First, I'm not claiming I can predict the future. None of us can. The very concept of trying to make predictions is in some ways ridiculous. We are finite beings, after all. But at the same time, we do have to plan. We do have to make prudent preparations, even recognizing that very often we may be incorrect in our speculations. And so, as we seek to providently grow our assets, it is fitting that... 
[read more]

July 25, 2012
Posted by Dick Sterling

The most widely followed measure of stock market volatility is the VIX. Incidentally, the VIX doesn't measure actual volatility, rather expected volatility in the coming 30 day period.

As you can tell from the chart, stock market volatility can be dramatic at times --- frequently lasting for months or years.

I've developed a product which I call "The Profit Machine" --- an asset allocation strategy which can help you beat-the-pants off Wall Street's top fund managers, all from the comfort of your own living room, in as little as 30 minutes once a year. I've engineered it to reduce portfolio volatility. Instead of producing stomach-churning... 
[read more]

July 4, 2012
Posted by Dick Sterling

People are afraid of being controlled by their enemies. This is a basic fear of humans. In response to this fear, they often try to control others so they themselves won't be controlled. It manifests itself at the state level when countries clash, as they try to control each other or try to avoid being controlled. Ultimately this leads to war.

States vie with each other in order to attain advantage. Those who craft policy at the governmental level have particular ways of viewing the world, and from their worldview they derive policy.

Because states have such an enormous impact on the success or failure... 
[read more]

June 25, 2012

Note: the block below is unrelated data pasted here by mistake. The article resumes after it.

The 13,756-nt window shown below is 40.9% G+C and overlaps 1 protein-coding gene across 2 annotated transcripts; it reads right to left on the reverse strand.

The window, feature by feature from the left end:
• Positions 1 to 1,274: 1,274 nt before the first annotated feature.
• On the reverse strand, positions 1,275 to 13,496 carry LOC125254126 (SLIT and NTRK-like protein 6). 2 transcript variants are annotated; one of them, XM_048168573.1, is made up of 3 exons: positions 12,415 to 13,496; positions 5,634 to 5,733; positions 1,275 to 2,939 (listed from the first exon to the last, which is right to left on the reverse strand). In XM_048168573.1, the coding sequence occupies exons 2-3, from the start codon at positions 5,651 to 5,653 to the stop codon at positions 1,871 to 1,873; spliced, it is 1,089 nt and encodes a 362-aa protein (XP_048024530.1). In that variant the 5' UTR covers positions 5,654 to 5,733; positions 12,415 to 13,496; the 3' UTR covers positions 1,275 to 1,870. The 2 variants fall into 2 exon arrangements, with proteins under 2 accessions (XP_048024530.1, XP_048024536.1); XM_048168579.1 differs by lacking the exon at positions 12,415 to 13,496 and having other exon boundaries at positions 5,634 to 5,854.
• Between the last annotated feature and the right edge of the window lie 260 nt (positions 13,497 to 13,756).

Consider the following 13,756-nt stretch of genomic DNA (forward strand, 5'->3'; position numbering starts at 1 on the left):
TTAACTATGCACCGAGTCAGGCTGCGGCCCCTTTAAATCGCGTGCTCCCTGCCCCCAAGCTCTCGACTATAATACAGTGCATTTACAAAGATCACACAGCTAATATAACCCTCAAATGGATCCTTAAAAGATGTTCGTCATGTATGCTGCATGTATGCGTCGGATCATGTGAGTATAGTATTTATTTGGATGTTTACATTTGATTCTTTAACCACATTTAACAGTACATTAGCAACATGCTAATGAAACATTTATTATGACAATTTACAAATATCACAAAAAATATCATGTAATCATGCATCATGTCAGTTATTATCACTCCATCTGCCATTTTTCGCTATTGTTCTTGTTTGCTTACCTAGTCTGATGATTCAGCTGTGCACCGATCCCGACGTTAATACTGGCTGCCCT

Posted by Dick Sterling

I’ve been talking about global cooling for awhile now, and it’s finally beginning to pick up steam in the mainstream press. Not because of me mind you, but partly thanks to the efforts of some courageous researchers, including a fellow by the name of Don Easterbrook.

Some years ago, Easterbrook predicted a cooling trend in global temperatures, and so far he’s been right.

According to specialists, the data shows cyclical warming and cooling phases throughout much of the earth’s history. In the recent past, the world’s temperature tended to drop from the late 1940’s to the late 1970’s. People at that time were even talking... 
[read more]

June 21, 2012
Posted by Dick Sterling

For several years now I’ve been bullish on the carbonate-hosted bitumen projects in Alberta, some of which are now entering the commercialization phase.

Long known for its enormous oil sands deposits, Alberta produces more than 1.5 million barrels of bitumen per day from its in situ and surface mining bitumen projects. That number could double between now and 2020.

But Alberta’s carbonate resources, which are quite different than the oil sands, are not yet producing commercially. In fact, they were ignored by most of the industry until approximately 2006, when Royal Dutch Shell’s involvement caused a stir.

Similar to oil sands, the carbonates... 
[read more]

May 9, 2012
Posted by Dick Sterling

Since releasing our top Ag investment recommendations in 2008, they’ve doubled. During the same period, the broad market is up about 50%. The questions are: Why has Ag outperformed, and is the trend likely to continue?

Quick answers:
  • Economic growth driven by countries like China and India has led to an increase in demand for commodities 
  • Developing countries have a growing middle class, which is demanding more food (especially meat)
  • Global deficit of available arable land means bigger profits for Ag landowners
  • Declining growth rates in productivity from existing farms sending food prices higher
  • Subsidized fuel crops sending food prices higher
  • Heavy interference from civil governments 
  • General price inflation
  • Certain countries have banned crop
... [read more]

April 10, 2012
Posted by Dick Sterling

Economies are driven by people. No people, no economy. Seems obvious, right? Yet China continues its dreadful one-child policy, sealing its course to economic disaster.

The crazy policy officially came into effect in the late seventies. The Chinese state wanted to control its population more effectively. What better way to do so than by reducing it?